We therefore disregard Appellant's explanations as lacking in credibility and review the testimony of the Commonwealth to determine whether its evidence was sufficient to establish Appellant's guilt. The test is whether the Commonwealth's evidence and all reasonable inferences to be drawn from it establish Appellant's guilt beyond a reasonable doubt. Commonwealth v. Flythe, 273 Pa. Super.Ct. 248, 251, 417 A.2d 633 (1979). Appellant's guilt may be established wholly or in part by circumstantial evidence. Commonwealth v. Murray, 246 Pa. Super.Ct. 422, 427-8, 371 A.2d 910 (1977); Commonwealth v. Lloyd, 239 Pa. Super.Ct. 273, 277, 361 A.2d 430 (1976).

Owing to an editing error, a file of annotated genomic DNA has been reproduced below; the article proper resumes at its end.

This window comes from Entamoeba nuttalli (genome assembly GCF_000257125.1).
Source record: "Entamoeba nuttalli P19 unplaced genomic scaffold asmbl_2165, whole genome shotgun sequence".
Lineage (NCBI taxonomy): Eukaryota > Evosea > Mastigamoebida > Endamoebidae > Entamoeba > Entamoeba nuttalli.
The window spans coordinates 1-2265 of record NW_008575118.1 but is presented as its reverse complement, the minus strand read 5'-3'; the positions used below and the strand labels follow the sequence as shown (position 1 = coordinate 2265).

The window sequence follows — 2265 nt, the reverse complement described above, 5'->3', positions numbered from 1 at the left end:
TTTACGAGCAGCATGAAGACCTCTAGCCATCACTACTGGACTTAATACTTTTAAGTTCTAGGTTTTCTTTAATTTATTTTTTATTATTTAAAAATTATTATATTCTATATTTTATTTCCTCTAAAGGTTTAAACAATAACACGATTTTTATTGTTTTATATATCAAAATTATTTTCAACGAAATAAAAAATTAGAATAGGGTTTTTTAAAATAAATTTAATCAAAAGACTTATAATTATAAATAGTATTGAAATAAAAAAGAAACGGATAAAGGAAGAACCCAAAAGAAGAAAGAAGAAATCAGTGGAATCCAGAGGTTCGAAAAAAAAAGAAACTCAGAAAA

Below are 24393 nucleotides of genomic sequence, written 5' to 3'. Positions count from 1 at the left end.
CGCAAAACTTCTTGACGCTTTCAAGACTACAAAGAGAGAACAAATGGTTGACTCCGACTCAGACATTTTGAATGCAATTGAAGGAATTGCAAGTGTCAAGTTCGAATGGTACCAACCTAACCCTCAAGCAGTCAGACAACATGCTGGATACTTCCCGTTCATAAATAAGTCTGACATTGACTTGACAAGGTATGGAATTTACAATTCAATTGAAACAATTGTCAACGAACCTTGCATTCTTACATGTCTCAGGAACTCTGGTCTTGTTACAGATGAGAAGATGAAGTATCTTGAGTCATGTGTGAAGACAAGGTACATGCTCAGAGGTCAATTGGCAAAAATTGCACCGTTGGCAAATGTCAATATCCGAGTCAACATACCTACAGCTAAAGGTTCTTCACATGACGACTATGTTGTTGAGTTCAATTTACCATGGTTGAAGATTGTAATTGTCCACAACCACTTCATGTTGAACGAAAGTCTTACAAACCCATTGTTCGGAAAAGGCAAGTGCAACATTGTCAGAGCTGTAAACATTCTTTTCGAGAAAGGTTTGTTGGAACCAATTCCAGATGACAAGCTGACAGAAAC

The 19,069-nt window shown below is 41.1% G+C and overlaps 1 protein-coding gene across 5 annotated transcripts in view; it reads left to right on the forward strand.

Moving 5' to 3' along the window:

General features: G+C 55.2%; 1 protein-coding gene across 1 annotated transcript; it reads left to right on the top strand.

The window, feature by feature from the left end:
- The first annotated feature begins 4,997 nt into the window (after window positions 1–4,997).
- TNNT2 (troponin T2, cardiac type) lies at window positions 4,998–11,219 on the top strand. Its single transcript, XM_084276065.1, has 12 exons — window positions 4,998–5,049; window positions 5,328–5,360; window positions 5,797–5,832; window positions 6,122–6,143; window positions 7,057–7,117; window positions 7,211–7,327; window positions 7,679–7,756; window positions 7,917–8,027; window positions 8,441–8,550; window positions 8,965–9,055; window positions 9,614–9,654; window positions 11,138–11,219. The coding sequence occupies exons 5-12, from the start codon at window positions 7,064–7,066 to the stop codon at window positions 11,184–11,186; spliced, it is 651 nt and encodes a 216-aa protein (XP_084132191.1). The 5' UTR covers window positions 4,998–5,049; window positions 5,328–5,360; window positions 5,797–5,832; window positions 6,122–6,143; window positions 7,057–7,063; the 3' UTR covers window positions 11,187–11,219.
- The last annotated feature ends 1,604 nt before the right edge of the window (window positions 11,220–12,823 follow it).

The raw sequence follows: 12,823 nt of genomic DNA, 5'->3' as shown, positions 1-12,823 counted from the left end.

Appellant's conviction on the charge of receiving stolen property must be supported by evidence that the car was stolen, that Appellant was in possession of the car, and that he knew, or had reasonable cause to know, that the car had been stolen. Commonwealth v. Davis, 444 Pa. 11, 15, 280 A.2d 119 (1971).

Evidence that the car was stolen is found in the testimony that Hertz Corporation had title to the car, had leased it to an unidentified party named Steven Heppner on the credit of an American Express card, which had been stolen from the owner, and that the lease had expired three days before the police had recovered the car in Appellant's possession. Appellant was not an employee of Hertz, and neither he, nor anyone else, had that company's permission to be driving the car after the expiration of the rental contract.

Appellant contends that the Hertz records were inadmissible because it was not shown which Hertz employee had knowledge of the facts or made the record entries and since it was not shown that the entries were made contemporaneously with the circumstances they recorded.